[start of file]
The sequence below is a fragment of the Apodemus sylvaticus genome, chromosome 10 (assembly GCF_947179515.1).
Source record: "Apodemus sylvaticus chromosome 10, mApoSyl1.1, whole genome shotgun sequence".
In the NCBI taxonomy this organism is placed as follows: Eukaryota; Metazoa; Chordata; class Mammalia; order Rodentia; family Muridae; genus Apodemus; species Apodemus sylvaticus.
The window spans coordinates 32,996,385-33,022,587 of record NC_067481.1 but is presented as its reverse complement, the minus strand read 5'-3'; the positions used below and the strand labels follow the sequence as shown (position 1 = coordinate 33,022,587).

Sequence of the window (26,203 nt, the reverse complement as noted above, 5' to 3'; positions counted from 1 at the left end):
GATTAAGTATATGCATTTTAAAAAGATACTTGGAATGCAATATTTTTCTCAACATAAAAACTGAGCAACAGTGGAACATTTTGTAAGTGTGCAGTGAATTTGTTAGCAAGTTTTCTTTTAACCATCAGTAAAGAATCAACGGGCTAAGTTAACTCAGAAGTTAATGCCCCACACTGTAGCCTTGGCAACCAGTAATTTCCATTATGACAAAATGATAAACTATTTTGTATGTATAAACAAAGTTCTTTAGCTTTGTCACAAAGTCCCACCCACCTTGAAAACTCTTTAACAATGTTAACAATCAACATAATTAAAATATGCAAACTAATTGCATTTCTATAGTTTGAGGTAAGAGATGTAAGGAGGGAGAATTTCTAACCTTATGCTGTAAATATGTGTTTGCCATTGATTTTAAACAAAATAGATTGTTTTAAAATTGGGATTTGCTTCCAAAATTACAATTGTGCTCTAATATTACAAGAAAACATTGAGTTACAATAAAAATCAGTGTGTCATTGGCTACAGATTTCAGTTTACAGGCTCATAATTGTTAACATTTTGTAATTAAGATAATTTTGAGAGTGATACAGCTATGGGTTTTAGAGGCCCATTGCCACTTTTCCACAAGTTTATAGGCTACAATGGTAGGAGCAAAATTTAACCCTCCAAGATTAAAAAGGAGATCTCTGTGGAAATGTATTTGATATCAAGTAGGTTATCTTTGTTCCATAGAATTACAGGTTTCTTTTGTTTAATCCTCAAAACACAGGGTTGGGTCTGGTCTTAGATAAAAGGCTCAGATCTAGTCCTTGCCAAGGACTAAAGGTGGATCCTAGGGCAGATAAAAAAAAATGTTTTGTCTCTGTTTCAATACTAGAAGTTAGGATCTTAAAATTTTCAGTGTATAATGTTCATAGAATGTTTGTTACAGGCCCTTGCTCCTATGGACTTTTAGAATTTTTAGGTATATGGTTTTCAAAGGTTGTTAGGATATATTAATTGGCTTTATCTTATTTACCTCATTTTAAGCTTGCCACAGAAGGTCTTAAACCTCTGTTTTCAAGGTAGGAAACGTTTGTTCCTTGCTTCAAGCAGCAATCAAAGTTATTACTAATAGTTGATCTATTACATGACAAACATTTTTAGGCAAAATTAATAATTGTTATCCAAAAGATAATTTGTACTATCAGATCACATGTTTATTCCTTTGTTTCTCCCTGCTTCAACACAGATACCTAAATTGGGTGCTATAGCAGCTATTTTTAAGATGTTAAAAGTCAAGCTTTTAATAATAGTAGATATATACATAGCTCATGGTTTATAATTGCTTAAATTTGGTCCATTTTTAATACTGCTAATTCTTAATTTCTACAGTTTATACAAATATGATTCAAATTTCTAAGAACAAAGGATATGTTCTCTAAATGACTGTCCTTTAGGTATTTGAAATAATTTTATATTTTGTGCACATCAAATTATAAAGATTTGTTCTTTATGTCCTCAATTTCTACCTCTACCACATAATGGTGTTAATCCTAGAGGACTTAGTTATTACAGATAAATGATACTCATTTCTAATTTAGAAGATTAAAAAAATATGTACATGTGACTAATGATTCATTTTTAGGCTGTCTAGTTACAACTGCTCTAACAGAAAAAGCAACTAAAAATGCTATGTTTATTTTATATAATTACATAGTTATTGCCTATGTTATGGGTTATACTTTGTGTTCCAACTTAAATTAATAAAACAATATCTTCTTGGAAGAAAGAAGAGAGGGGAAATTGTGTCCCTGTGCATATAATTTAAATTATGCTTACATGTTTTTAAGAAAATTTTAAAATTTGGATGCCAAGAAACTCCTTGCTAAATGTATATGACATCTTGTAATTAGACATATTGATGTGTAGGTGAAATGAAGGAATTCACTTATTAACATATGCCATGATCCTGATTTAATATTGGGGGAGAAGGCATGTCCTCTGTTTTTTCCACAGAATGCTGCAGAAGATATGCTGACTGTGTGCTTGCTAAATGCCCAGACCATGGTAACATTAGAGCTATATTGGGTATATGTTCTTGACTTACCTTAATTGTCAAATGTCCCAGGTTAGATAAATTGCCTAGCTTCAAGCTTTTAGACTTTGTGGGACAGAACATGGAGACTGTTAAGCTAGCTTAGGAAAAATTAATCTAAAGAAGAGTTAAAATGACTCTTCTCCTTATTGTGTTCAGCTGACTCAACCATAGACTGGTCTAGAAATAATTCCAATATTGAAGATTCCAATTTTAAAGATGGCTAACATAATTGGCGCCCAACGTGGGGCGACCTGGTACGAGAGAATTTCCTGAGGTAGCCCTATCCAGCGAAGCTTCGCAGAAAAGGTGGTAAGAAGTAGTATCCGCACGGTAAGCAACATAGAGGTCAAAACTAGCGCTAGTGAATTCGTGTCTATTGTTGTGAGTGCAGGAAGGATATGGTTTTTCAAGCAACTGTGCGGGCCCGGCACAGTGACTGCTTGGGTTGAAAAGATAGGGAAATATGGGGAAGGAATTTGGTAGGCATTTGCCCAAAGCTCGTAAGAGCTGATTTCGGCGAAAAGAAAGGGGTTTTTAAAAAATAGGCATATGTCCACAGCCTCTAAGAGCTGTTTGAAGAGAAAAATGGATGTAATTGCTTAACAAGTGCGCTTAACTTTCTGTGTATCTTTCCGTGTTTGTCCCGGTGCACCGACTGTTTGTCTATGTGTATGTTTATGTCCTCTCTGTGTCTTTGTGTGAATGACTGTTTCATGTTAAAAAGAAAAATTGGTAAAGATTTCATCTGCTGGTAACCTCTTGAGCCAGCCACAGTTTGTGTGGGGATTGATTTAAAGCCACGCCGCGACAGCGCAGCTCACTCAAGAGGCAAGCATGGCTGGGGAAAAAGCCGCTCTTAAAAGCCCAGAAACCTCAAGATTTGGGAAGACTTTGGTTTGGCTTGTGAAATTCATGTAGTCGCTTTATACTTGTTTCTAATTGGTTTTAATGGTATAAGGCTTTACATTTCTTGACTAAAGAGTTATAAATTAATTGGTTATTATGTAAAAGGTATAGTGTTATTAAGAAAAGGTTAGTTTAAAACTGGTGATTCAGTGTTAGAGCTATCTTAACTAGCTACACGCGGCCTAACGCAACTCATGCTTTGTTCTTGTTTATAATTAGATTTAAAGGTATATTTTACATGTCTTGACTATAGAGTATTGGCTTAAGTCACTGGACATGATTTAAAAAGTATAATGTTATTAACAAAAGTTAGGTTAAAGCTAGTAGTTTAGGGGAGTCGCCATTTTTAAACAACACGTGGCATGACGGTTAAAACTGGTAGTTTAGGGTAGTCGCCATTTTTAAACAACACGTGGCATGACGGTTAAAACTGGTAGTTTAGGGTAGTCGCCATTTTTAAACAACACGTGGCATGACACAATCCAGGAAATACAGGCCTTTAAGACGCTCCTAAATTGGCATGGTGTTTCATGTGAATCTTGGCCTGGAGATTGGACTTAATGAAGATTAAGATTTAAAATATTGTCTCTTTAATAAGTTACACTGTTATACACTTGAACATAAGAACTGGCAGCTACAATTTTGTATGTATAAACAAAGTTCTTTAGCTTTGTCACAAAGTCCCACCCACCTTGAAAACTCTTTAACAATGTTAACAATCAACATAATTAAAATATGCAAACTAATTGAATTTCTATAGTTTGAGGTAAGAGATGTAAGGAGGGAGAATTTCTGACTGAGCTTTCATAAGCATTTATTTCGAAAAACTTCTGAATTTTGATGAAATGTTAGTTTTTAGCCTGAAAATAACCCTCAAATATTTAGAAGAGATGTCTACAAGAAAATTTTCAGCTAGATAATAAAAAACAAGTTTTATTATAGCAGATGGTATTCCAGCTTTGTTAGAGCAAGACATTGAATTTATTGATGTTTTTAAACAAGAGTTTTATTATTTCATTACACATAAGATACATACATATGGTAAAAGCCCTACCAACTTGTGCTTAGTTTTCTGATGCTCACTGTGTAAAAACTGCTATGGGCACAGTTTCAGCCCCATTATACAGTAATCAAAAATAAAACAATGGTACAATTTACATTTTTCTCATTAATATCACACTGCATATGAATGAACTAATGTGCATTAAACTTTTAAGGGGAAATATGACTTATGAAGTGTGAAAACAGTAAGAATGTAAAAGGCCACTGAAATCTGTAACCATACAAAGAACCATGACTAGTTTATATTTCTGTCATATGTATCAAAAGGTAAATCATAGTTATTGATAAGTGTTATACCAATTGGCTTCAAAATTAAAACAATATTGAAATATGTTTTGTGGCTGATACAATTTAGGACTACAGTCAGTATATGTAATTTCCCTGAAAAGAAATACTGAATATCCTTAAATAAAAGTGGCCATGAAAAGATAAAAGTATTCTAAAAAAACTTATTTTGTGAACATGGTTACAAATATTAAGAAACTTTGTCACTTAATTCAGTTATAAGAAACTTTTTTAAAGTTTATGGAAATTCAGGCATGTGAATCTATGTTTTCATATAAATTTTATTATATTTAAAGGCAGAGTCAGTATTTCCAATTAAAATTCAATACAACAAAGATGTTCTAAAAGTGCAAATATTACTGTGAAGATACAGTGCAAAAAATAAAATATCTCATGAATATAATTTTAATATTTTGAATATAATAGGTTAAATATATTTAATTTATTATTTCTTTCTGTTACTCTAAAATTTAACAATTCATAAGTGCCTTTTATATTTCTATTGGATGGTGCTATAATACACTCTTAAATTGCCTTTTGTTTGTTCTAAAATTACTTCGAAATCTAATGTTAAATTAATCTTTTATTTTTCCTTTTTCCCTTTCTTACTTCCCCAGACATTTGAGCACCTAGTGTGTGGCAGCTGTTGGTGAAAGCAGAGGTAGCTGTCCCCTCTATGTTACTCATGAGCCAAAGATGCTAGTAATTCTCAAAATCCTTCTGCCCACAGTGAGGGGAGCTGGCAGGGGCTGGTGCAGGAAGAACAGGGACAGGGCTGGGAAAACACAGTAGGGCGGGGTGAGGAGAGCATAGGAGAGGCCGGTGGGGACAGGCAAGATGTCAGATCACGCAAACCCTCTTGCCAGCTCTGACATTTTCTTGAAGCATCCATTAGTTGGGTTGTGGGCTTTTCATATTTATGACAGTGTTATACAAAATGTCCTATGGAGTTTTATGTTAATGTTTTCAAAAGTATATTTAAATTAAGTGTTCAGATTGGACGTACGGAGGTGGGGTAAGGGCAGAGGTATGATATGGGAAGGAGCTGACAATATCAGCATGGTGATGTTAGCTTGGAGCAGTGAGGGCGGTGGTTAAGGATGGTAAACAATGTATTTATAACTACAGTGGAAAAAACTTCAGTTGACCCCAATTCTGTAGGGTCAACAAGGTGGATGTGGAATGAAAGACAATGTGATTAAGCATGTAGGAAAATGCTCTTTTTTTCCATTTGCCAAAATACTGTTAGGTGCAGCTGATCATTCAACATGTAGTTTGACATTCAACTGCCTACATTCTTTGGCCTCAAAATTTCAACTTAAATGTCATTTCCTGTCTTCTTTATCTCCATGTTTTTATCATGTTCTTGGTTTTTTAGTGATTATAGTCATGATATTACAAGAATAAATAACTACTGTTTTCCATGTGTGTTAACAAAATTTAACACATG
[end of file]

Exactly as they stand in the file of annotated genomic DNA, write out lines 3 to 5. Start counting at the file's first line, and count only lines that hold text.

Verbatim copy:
In the NCBI taxonomy this organism is placed as follows: Eukaryota; Metazoa; Chordata; class Mammalia; order Rodentia; family Muridae; genus Apodemus; species Apodemus sylvaticus.
The window spans coordinates 32,996,385-33,022,587 of record NC_067481.1 but is presented as its reverse complement, the minus strand read 5'-3'; the positions used below and the strand labels follow the sequence as shown (position 1 = coordinate 33,022,587).

Sequence of the window (26,203 nt, the reverse complement as noted above, 5' to 3'; positions counted from 1 at the left end):